To complain or not to complain?


#1

My special-needs child was competing in a Special Olympics event yesterday (Friday) and the only lunch they were serving the kids was cheeseburgers and fries. I was there and was planning to go get him a fish sandwich at lunch time from a fast-food place. He knows the rules so he told his coach he couldn't eat the cheeseburger. His coach told him "you can have a dispensation for today." The coach told me this when I brought the fish sandwich. I said that my son had to have fish today since it was a Friday in Lent. I just got a blank look. This coach is a teacher at his school and I just couldn't believe she would say this to my son. Now I'm debating whether to complain to the school or just let it go. Next year, I plan to ask in advance about providing alternatives for the children. I have a good relationship with this teacher. What would you do?


#2

I would bring something up casually. Just ask the princibal or something, “We’re Catholic-is there an optional menu for Fridays during lent?” If they say no, don’t start World War 3. Just work around it.

So, I wouldn’t “complain”, I’d just ask them politely about it.

If you come in the office yelling or acting like an idiot, they’re more likely to ignore you.


#3

not so concerned that a teacher or school would not realize the importance of no meat friday. Am very much concerned at a teacher who would respond, especially to a special needs child who already obviously has some health issues, who says “I can’t eat that” and tell him
"yes you can". And you had already made provision to give him the allowed food. What if it had been an allergy situation? You can bet some parent would be storming the office in that scenario.


#4

My issue is not so much about the menu – it’s about the teacher telling him he could have a dispensation. This is an annual event and since Easter is late this year I think they never encountered this issue before. I’ll remind them next year if necessary.


#5

As someone who works with young special needs "adults" i find the coach's attitude terrible. The kosher jew and the moslem kid cant have peperoni pizza! (even if you "break" the rules because a tactilly sensitive aspie wont keep a headscarf on)
plus there are vegans, vegeterians, and naturalists...a parents rules are final.


#6

You’ve already told the teacher, now she knows. I’m sure she feels badly about it. Your child is young and even though we try to encourage no meat on fridays, it sounds like they are still in the age of “it’s okay to eat meat”. Just reiterate to your child that we aren’t supposed to eat meat and why, then let them know it’s okay. It happens.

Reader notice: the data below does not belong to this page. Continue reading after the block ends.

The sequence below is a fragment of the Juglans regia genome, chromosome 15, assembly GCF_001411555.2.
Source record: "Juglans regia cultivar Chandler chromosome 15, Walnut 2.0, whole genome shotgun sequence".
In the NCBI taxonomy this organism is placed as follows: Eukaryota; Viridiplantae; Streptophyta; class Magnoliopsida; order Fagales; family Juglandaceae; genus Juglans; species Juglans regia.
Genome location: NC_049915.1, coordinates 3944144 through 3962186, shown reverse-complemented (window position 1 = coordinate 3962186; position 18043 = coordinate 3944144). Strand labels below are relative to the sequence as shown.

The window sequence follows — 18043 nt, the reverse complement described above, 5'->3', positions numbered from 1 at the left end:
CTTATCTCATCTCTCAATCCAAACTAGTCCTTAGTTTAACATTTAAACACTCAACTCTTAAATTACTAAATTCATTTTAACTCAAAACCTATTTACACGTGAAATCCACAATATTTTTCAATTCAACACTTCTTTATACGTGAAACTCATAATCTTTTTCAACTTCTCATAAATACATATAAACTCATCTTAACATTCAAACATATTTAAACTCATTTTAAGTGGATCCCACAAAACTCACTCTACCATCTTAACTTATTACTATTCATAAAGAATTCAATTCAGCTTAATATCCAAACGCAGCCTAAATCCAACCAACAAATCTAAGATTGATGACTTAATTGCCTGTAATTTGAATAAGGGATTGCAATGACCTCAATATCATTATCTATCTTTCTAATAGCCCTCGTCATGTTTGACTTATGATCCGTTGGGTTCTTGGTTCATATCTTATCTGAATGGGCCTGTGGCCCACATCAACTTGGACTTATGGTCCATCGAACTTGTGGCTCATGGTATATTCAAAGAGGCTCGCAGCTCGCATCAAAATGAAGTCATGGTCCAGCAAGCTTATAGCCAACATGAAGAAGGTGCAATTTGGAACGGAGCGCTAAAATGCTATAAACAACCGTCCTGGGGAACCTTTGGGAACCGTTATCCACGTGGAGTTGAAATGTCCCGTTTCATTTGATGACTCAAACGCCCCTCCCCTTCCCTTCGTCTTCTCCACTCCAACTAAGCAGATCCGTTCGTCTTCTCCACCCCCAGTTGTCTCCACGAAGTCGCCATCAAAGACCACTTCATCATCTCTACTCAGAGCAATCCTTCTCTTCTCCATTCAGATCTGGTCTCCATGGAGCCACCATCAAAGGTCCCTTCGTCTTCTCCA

#7

I’d have been terribly tempted to tell that coach that since I don’t go around telling her how to do her regarding coaching, common courtesy should require that SHE not go around telling ME how to do MY job. . .which in a sense she is trying to do by overriding my decisions and by saying my child ‘need not’ do something I have determined he should do.

I mean, really. As other posters have noted, if your child had a peanut allergy and wouldn’t eat a PBJ would the coach say, “Yes you can.”

If your child were Muslim and observing Ramadan would the coach say, “Oh eat the burger anyway”. . .

If he were a practicing Jew observing kosher and there were only cheeseburgers would the coach say, 'you can eat it anyway". . .

But golly gee, Catholics trying to follow the UNIVERSAL NORM of the Catholic Church get told that no matter what Mom, Dad, the priest, bishop, the Pope and Christ Himself say, doesn’t matter because it’s no big deal, just eat the burger because I the coach have raised myself to the Papal throne and dispense you. . .

Sigh.


#8

I agree the coach should have listened, but it’s possible there was a miscommunication between the child and coach as to the reason why and assuming the child had eaten cheeseburgers before, they might not have understood.

Now if it was a direct attempt to override the child’s religious beliefs/requirements what makes you so sure they’d be more concerned if it was a Jewish Or Muslim tradition?


#9

[quote="heart4home, post:8, topic:236323"]
I agree the coach should have listened, but it's possible there was a miscommunication between the child and coach as to the reason why and assuming the child had eaten cheeseburgers before, they might not have understood.

Now if it was a direct attempt to override the child's religious beliefs/requirements what makes you so sure they'd be more concerned if it was a Jewish Or Muslim tradition?

[/quote]

If the coach actually said, "You can have a dispensation," he knew full well he was overriding a religious practice.